Python 3, in 2013, is not lacking in pragmatism. It's not new, or experimental. Someone just learning today is going to have to immediately turn around and relearn things because they started out with an old version.
I'm teach Python professionally. People come to learn Python so that they can go back and use it at their work place. And almost all Python installations in productions are in Python 2. I'm sure it is going to change soon once Linux distributions make Python 3 their default version.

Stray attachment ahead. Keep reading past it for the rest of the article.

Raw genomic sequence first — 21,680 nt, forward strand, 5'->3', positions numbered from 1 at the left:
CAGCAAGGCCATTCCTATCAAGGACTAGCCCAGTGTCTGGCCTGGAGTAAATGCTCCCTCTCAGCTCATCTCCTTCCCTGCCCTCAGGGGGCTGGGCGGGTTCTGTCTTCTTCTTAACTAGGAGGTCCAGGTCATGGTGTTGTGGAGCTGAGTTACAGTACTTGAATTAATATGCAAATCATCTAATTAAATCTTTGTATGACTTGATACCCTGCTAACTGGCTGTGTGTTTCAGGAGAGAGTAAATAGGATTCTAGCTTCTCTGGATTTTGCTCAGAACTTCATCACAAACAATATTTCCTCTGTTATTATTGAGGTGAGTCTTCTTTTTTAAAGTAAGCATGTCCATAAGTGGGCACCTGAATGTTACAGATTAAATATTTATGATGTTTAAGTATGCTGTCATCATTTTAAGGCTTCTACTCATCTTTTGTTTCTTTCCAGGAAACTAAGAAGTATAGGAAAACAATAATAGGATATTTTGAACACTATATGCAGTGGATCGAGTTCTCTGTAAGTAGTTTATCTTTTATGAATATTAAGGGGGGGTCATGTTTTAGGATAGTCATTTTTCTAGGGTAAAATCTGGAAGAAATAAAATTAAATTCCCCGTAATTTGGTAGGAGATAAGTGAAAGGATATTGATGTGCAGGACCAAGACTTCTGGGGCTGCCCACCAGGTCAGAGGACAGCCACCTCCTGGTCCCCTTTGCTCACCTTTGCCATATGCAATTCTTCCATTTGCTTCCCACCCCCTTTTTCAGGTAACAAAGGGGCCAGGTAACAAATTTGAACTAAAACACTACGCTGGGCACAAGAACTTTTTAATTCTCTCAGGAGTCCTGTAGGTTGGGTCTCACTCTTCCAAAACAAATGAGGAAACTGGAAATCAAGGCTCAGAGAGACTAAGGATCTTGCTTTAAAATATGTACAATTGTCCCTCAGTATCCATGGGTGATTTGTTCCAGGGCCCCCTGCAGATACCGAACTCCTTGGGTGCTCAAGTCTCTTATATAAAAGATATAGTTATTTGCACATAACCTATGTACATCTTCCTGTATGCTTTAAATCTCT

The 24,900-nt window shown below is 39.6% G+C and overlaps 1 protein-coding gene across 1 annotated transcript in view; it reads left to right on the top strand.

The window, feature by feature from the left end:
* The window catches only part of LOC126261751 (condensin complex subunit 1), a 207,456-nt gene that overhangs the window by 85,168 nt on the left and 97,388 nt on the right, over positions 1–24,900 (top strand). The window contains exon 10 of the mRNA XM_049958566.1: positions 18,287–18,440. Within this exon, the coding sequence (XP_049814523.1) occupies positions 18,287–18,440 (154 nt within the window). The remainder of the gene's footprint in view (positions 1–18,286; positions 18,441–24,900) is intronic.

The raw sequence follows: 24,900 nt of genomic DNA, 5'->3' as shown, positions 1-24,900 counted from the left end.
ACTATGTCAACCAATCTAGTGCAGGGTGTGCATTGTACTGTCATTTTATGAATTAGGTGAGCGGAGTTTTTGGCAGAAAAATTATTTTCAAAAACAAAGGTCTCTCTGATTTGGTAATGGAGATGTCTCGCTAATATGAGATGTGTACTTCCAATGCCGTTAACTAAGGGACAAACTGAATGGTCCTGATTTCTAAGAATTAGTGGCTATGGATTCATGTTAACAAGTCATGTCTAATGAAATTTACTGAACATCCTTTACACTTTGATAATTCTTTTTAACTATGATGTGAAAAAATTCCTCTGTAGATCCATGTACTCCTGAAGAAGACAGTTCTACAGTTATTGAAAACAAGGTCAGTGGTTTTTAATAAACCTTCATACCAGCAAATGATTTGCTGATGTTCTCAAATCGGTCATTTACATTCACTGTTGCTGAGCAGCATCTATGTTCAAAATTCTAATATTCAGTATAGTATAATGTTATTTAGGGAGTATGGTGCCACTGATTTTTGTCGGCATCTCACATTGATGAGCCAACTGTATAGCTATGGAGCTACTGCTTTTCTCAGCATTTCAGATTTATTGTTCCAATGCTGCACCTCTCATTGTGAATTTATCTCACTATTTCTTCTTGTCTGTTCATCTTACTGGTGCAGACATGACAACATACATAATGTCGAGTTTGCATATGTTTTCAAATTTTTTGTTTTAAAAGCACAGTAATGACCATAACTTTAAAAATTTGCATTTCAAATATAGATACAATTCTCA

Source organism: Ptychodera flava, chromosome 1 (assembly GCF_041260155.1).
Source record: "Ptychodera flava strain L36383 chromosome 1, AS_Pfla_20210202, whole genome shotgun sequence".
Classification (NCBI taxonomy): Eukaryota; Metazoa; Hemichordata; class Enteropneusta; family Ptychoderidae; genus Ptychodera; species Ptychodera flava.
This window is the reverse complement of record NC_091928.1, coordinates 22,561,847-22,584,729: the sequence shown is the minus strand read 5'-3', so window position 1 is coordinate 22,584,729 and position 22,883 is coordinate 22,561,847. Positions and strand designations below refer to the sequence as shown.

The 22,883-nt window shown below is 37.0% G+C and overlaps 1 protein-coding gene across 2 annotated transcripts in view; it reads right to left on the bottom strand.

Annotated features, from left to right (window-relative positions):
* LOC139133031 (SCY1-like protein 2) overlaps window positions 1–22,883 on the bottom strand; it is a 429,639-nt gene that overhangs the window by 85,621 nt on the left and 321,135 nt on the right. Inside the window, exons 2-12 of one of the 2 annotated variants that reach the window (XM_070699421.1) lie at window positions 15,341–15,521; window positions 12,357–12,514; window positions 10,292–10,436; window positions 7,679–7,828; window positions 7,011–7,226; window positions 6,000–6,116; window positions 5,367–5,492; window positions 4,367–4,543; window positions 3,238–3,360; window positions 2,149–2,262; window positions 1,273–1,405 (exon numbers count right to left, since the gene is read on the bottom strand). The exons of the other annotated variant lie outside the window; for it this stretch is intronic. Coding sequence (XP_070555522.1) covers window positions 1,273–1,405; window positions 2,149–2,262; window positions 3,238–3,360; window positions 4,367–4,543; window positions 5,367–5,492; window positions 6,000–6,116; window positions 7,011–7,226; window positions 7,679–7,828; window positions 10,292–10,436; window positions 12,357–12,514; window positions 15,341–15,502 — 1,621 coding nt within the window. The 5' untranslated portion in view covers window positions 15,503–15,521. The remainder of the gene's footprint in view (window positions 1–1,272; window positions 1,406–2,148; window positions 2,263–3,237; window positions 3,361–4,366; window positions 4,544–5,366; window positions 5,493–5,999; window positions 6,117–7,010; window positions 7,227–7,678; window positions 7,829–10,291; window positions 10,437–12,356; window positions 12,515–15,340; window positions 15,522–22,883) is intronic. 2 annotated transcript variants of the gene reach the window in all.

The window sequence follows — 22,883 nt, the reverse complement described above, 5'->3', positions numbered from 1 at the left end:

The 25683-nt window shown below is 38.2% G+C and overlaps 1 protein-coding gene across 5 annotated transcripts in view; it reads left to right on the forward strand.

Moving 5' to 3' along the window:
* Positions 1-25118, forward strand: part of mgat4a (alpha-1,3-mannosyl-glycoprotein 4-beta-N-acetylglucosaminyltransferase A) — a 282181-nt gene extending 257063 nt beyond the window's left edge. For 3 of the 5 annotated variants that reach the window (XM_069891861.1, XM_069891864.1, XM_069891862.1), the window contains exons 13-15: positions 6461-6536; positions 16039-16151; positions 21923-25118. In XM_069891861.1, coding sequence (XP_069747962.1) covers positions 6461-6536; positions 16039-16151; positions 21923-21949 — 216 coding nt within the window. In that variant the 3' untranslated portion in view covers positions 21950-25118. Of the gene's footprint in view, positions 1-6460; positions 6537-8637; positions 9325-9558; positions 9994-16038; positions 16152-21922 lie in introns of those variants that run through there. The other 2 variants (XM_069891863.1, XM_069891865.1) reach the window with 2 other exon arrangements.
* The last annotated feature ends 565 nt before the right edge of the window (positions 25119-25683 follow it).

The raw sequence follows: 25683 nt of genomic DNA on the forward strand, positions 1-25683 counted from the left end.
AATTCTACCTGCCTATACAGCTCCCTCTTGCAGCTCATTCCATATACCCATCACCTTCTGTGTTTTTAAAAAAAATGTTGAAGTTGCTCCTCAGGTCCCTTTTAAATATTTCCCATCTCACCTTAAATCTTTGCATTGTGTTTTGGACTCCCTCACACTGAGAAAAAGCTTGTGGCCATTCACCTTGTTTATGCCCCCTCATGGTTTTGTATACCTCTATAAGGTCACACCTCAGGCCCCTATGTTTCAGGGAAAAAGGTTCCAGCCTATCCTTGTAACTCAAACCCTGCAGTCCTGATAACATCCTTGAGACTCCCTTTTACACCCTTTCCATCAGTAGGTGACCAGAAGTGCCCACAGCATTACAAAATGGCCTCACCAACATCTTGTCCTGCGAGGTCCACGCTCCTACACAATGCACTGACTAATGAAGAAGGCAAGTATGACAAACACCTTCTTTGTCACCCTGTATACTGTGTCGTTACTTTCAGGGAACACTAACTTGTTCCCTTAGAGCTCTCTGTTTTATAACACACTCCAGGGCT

P.S. I'm the author of Python Primer on pythonmonk.com
there's nothing experimental about Python 3. its a stable release version and I think its already up to sub version 3.3.
HOWEVER, there are many important 3rd party libraries that have not yet been migrated to be fully compatible with Python 3. these libraries are far more important to writing real applications than the ability to use some newer syntactic constructs in Python 3.